Even the longest journey has to begin with the first step. For Sony, one of these steps was to release the CDP-101 player, which launched the adventures of the Compact Disc format. So this is genesis - the first audiophile CD player. The device was released in 1982 and followed by the first compact album - reissued "52nd Street" by Billy Joel. Sony was ahead of their partner in creating the CD format because Philips unveiled its first player a month later (it was the CD-100). This player was based on a CX-20017 16-bit D/A converter made by Sony (like most of the electronics used for the construction of this machine) and the KSS-100A laser module. These days the CDP-101 was one of the most advanced devices for general commercial use with 34 chips on board.
CDP-101's launch took place on October 1, 1982. The price on the day of launch in the Japanese market was 168,000 yen. Sony was one month ahead of Royal Philips Electronics, which launched its first consumer CD player, the Philips CD-100, on November 1, 1982. The first devices hit the US market at the beginning of 1983, and the last left Sony's factory in early 1985. At the time of its market debut, the CDP-101 was one of the most complex devices for general use in the world. The player contains three microprocessors, four high-scale integration integrated circuits, a 16-bit D/A converter, and a large number of elementary integrated circuits, both analog and digital. The KSS-100A head assembly is based on a semiconductor emitter and a matrix laser beam detector. The servo-control block is mainly based on elementary operational amplifiers.
As the device did not perform oversampling and digital filtering, it was equipped with precise Murata quartz filters that remove the artifacts resulting from the digital-to-analog conversion. A precise, brushless synchronous motor controlled by hall sensors was used to make the discs spin. The device also includes a 26-pin output port, marked by the manufacturer Accessory Connector. Originally, it was to be used to connect additional external modules that would display graphics from CDs. However, this idea was abandoned and later versions of Sony's players have been deprived of this connector. Another solution used in this device is the Anti Shock system, which appeared in competitors' devices many years later. As for technical parameters, the frequency range extending from 5 Hz to 20 kHz and THD at 1 kHz was 0.004% - very good even by today's standard. If you liked the CDP-101, you could buy some extras like the RM-101 remote control, the TAC-101 wooden enclosure, or the device named RM-65 to synchronize the operation of the CD player and your tape recorder.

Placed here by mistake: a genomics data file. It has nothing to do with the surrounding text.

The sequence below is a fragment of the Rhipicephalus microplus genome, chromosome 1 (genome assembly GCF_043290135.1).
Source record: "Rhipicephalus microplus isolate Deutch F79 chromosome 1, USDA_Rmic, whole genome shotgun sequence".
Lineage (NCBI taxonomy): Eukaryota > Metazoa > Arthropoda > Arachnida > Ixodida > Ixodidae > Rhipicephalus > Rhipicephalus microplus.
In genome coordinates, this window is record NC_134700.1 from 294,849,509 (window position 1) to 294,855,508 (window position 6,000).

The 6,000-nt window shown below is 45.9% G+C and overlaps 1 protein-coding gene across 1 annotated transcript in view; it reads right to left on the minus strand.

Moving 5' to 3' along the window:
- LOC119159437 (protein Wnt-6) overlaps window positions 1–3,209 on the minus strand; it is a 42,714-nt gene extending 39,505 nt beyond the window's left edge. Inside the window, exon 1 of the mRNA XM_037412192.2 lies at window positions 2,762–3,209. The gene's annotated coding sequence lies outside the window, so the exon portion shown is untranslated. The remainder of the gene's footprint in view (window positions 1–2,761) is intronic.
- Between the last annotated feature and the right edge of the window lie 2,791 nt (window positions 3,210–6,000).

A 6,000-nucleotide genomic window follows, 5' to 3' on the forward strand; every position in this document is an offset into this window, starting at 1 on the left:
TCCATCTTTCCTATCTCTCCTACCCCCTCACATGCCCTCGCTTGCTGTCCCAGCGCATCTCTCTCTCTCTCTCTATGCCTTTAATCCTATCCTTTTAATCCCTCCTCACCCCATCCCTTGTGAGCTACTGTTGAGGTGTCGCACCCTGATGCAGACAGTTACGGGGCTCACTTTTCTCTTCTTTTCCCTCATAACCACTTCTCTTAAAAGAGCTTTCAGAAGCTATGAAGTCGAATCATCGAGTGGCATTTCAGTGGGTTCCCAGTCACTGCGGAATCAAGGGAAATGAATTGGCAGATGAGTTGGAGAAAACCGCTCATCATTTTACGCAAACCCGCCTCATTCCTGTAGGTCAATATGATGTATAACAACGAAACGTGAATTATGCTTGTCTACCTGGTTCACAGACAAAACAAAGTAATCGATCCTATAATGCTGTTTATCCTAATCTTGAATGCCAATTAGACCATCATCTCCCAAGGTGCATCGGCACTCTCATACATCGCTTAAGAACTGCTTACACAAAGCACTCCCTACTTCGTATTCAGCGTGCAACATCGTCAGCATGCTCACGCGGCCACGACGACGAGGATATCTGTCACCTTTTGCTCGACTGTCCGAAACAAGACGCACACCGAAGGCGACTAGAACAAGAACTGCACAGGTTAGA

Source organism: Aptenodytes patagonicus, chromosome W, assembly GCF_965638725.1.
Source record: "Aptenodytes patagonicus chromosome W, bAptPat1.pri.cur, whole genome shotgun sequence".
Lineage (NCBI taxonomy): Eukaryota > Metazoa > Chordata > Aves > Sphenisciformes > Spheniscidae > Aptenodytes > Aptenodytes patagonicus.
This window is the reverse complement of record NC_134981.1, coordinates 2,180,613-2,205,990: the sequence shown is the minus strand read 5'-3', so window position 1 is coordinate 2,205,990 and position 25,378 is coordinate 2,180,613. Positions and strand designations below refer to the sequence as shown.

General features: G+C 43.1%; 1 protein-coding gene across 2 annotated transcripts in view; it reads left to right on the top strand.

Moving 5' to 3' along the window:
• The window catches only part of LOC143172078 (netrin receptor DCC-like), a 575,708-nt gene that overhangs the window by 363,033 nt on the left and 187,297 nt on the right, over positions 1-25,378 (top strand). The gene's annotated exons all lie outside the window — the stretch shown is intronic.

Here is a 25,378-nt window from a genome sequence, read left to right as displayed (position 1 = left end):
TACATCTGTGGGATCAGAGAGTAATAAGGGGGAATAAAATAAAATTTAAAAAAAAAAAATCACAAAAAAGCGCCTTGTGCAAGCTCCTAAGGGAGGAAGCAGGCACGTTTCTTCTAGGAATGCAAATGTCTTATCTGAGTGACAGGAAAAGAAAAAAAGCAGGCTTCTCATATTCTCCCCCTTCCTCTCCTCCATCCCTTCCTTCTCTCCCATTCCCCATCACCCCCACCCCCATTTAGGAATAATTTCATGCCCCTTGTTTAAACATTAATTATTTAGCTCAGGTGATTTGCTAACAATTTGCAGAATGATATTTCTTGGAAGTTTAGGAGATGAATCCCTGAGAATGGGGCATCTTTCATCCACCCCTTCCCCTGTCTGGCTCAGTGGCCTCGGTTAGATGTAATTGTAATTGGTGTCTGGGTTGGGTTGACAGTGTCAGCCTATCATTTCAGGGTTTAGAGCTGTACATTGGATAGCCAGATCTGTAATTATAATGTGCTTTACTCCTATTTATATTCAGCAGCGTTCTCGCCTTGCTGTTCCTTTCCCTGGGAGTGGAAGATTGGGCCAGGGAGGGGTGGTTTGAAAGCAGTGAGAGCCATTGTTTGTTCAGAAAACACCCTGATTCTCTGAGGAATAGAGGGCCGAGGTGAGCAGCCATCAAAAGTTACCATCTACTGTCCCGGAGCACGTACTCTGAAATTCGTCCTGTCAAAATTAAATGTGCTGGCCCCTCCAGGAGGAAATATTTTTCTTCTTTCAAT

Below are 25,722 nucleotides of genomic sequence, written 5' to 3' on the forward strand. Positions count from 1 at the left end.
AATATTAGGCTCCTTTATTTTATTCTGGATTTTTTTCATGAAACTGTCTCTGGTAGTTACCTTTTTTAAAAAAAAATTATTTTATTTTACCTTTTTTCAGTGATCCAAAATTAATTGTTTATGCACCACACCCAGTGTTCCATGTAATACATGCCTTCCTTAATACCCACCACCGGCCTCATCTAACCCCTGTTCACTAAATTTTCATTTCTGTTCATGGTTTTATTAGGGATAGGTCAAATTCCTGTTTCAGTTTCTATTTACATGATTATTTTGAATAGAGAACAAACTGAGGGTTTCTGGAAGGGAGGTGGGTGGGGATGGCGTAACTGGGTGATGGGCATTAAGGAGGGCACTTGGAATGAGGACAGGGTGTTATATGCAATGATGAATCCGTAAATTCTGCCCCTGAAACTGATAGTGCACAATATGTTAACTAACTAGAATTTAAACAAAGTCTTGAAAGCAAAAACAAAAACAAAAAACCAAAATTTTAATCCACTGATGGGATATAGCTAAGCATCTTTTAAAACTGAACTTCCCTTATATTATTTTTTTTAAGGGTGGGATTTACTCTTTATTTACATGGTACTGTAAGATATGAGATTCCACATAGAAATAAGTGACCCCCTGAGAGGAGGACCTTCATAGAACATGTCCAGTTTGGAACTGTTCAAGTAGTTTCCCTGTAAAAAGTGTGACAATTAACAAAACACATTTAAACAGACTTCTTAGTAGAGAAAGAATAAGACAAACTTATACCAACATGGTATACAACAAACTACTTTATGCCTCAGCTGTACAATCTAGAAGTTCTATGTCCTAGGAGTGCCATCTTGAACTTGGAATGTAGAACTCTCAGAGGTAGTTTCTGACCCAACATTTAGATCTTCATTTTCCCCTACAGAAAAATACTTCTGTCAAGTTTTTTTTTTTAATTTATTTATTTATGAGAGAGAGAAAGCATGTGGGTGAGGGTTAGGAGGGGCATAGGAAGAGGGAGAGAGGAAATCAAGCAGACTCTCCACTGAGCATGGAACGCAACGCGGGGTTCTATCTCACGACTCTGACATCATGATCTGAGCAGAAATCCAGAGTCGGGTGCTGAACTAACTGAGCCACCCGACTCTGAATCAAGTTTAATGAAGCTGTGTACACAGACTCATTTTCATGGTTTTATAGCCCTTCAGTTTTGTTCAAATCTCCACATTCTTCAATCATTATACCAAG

To this day, the CDP-101 looks pretty impressive, and now it's famous not only for being the first but also for its durability. Finding the CDP-101 in very good condition is not a problem. An interesting fact is that the player had no stop button - this function was somehow done by the reset button which also allowed you to reset the electronics and set the mechanism in the initial position. If you are interested in this player, keep in mind that we are talking about a device that was produced in 1982-1985. It has been well over thirty years and you never know what happened to it during this time. The first players that left the factory used the Sanyo STK - 6922 lasers, which turned out to be not as reliable as they thought they would be. So later Sony developed its own BX1201 system, which turned out to be much more durable in use. But regardless of the technical condition and sound, the CDP-101 will always be the first CD player ever.